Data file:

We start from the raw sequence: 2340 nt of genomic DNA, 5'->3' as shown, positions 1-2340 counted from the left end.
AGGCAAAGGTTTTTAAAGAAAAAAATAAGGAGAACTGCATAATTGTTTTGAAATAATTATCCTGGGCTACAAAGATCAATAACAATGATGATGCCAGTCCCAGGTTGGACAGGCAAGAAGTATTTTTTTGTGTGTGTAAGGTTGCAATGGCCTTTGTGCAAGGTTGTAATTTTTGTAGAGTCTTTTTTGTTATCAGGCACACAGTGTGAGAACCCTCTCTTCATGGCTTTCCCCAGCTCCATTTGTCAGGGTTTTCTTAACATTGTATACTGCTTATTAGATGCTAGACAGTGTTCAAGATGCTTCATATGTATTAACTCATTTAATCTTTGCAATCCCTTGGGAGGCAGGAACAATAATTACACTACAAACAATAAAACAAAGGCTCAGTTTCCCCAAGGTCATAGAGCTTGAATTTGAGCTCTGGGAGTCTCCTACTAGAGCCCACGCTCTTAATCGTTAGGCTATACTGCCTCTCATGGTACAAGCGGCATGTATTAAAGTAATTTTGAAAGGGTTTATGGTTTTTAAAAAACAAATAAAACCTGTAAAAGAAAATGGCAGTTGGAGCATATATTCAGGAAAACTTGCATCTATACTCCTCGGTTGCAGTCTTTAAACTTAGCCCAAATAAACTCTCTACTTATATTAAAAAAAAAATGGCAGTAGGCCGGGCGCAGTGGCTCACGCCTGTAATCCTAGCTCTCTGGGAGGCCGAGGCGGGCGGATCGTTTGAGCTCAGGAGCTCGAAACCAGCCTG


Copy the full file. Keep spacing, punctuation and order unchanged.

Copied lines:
We start from the raw sequence: 2340 nt of genomic DNA, 5'->3' as shown, positions 1-2340 counted from the left end.
AGGCAAAGGTTTTTAAAGAAAAAAATAAGGAGAACTGCATAATTGTTTTGAAATAATTATCCTGGGCTACAAAGATCAATAACAATGATGATGCCAGTCCCAGGTTGGACAGGCAAGAAGTATTTTTTTGTGTGTGTAAGGTTGCAATGGCCTTTGTGCAAGGTTGTAATTTTTGTAGAGTCTTTTTTGTTATCAGGCACACAGTGTGAGAACCCTCTCTTCATGGCTTTCCCCAGCTCCATTTGTCAGGGTTTTCTTAACATTGTATACTGCTTATTAGATGCTAGACAGTGTTCAAGATGCTTCATATGTATTAACTCATTTAATCTTTGCAATCCCTTGGGAGGCAGGAACAATAATTACACTACAAACAATAAAACAAAGGCTCAGTTTCCCCAAGGTCATAGAGCTTGAATTTGAGCTCTGGGAGTCTCCTACTAGAGCCCACGCTCTTAATCGTTAGGCTATACTGCCTCTCATGGTACAAGCGGCATGTATTAAAGTAATTTTGAAAGGGTTTATGGTTTTTAAAAAACAAATAAAACCTGTAAAAGAAAATGGCAGTTGGAGCATATATTCAGGAAAACTTGCATCTATACTCCTCGGTTGCAGTCTTTAAACTTAGCCCAAATAAACTCTCTACTTATATTAAAAAAAAAATGGCAGTAGGCCGGGCGCAGTGGCTCACGCCTGTAATCCTAGCTCTCTGGGAGGCCGAGGCGGGCGGATCGTTTGAGCTCAGGAGCTCGAAACCAGCCTG